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Good Morning Starshine

Jefferson Jackson Steele
Spin Doctor: Revelers at Starscape 20:01 heard everything from drum 'n' bass to deep house to the newly popular down tempo.

By Phil Andrews | Posted 6/20/2001

Starscape 20:01

Starscape 20:01

2001-06-20-feedback2

My first indication that something was amiss with my directions to Underworld's annual Starscape electronic-music and art festival was a young kid leaning out of his car. "Hey, man, where's the party?" he asked. I frowned back, explaining that we were following him, having assumed that four kids in visors driving around in an industrial area could only be headed for Baltimore's biggest annual rave.

A massive, shapeless line rewarded the long walk from our parking spot. Just getting to the thorough security check recalled some of the worst Interstate 95 jams, as masses of would-be partyers jockeyed with one another for position and lobbied the sometimes-gruff security guards for entrance. By the time I got in, a few of the DJs had finished their sets, but nearly two dozen artists in four areas were still to come.

First I hit the drum 'n' bass area, a sizeable clearing in a semicircle of trees, lit by brilliant stage lighting. There, Dieselboy, a frequent Baltimore visitor from Philadelphia, shook the crowd with intense, sporadic beats, toeing the line between sped-up hip-hop and complete entropy. His partner for the night, MC Dub2, furthered the subgenre's connection to urban rhythms with improvised spitfire lyrics. Later, Randall and Storm would both deliver standout, punishing sets of frantic d 'n' b, baiting the crowd with well-placed pauses and enough build-ups to encourage even my tired legs to move.

At the main stage, extensive props and lighting by the Double Helix Collective set the scene for Christopher Lawrence, arguably Starscape's headliner. The Los Angeles-based trance DJ spun and smiled his way through a set of booty-shaking remixes, the bass-heavy sound system literally shaking the booties of about a thousand enthusiastic listeners. The usual crowd response near the two largest stages was varied--some hard-core revelers danced nonstop, while others formed circles and let a single dancer show his or her carefully practiced moves. A few crowded near the stage, hoping to discover the secret to their hero's mixing style. I tried all three approaches, but like most of the 5,000 attendees, I spent most of my time engaging in the fest's many distractions.

The rest of the grounds offered relief from the relentless fervor of the drum 'n' bass and main areas, as a variety of vendors sold fruit drinks and glowing accessories. Groups or couples walked along locked in embraces or sat in exhausted circles, massaging each other's tired calves. Near the water's edge, the InTheDream graffiti crew painted a giant, cheesy mock-up of a spray-paint can. Art from a number of urban- and pop-art-influenced artists affiliated with the event's art curator, Workhorse, filled the walls of a makeshift gallery on a pier. Further out on the pier, overlooking the water and the nearby industrial park, a cadre of DJs experimented with deconstructed beats and manipulated sound.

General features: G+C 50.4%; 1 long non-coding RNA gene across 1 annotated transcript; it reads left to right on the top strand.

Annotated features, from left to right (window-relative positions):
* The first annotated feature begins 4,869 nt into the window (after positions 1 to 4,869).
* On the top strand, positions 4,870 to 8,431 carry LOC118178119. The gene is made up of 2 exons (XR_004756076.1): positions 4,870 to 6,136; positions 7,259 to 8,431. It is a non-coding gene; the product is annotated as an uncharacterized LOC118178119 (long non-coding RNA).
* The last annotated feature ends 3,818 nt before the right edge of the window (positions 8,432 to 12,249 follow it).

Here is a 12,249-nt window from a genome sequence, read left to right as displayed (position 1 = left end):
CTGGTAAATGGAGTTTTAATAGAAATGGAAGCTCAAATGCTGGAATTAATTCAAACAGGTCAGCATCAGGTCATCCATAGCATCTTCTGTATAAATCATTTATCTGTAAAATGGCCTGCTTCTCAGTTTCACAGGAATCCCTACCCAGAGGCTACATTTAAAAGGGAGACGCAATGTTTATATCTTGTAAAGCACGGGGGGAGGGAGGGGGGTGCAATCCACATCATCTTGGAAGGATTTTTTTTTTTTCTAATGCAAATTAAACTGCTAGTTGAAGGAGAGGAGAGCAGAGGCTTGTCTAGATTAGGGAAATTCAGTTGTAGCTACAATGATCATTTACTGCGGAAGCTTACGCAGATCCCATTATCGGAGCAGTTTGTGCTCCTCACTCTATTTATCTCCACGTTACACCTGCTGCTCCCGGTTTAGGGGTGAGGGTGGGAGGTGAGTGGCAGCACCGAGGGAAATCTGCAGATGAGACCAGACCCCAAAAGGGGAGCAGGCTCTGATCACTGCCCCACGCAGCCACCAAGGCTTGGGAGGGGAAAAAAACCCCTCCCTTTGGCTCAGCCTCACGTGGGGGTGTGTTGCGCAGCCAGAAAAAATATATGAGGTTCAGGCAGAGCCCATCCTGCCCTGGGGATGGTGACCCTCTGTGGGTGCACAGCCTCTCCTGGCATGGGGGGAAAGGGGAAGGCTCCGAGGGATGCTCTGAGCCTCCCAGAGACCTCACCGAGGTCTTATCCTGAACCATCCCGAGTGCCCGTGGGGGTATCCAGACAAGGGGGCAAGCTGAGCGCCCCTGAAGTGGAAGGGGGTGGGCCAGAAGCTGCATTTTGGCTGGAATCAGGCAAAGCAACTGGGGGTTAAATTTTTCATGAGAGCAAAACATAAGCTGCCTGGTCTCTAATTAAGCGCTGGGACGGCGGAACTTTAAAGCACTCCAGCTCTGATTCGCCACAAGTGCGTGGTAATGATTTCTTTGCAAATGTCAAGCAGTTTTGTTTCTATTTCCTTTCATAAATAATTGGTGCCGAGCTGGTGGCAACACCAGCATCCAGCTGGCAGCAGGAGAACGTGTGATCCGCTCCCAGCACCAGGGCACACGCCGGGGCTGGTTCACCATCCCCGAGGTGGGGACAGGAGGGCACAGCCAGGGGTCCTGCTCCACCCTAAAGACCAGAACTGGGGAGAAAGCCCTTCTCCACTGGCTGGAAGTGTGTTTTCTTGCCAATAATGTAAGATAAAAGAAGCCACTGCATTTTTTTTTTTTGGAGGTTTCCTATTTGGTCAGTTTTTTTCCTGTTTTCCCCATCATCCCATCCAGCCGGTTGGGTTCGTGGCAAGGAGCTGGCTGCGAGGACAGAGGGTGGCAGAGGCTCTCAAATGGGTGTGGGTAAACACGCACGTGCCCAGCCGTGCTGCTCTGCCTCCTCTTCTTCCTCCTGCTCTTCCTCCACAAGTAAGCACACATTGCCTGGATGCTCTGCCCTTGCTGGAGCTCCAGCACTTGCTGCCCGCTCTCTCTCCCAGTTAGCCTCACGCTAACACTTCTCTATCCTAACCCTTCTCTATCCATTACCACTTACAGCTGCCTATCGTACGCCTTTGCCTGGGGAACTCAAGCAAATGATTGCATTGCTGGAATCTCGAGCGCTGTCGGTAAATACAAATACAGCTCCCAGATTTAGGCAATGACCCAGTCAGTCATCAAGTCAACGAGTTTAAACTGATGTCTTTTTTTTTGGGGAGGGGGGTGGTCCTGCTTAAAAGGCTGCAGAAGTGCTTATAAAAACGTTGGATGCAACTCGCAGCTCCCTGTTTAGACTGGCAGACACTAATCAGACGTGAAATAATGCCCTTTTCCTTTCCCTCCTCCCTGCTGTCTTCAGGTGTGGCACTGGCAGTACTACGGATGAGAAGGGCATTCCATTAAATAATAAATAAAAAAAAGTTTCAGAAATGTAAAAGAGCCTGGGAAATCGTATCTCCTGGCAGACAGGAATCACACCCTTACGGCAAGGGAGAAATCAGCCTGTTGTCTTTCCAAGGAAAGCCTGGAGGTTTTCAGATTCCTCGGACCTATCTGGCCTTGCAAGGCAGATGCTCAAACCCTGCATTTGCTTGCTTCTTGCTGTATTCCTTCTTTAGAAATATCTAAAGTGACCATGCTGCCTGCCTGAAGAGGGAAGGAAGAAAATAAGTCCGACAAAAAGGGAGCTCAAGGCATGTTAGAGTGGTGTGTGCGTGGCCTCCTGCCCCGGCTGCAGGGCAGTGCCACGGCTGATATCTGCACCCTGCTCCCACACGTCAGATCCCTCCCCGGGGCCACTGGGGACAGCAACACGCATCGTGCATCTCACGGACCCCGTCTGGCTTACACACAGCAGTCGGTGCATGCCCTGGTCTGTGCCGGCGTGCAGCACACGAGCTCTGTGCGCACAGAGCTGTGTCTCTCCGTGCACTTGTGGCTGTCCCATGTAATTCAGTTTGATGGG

The revelers ran the gamut from the hopelessly wasted to the completely clean, the extremes nicely summed up by two T-shirts I spotted. One, a takeoff of the Rolling Rock logo, just read rolling; the other, a simple pre-emptive answer to the inevitable rave question, proclaimed i'm not rolling. A visible police presence and tight security kept the drugs minimized and certainly out of sight. Noticeably absent was the most common festival drug, the bane of promoters and boon to rowdiness everywhere, alcohol.

As the hours ticked by, more burnt-out dancers gravitated toward the down-tempo area, where the groove was a little more freeform and a lot more relaxed. Popular in Washington and now encroaching on the Baltimore scene, down tempo's jazz-influenced rhythms and lounge-y attitude have replaced the old "chill out" areas as the default third room at clubs and events. The U.K. duo A Man Called Adam exemplified the genre by mixing disco and jazz with house sensibilities for a smaller, more intimate crowd grooving freely or sitting on the water's edge under the shadow of the Key Bridge.

Seeing the sky lighten is usually a bad sign for a night out, but at Starscape it merely set the stage for Ultraworld coordinator/promoter Lonnie Fisher to deliver a tight, vigorous set from the d 'n' b stage to a still sizeable, receptive crowd while his organizing partner, LoveGrove, spun down the night at the down-tempo area with bouncy, soothing deep house. Here I spent the last hour of night and the first moments of morning, fighting a slight chill and the lull of exhaustion, watching the sky brighten and then erupt in red brilliance. It signaled the end for me, but as the people dancing in the main area to Halo Varga and two Starscape after-party events demonstrated, some people just don't know when to stop. Lucky for us, Fisher is one of those people.

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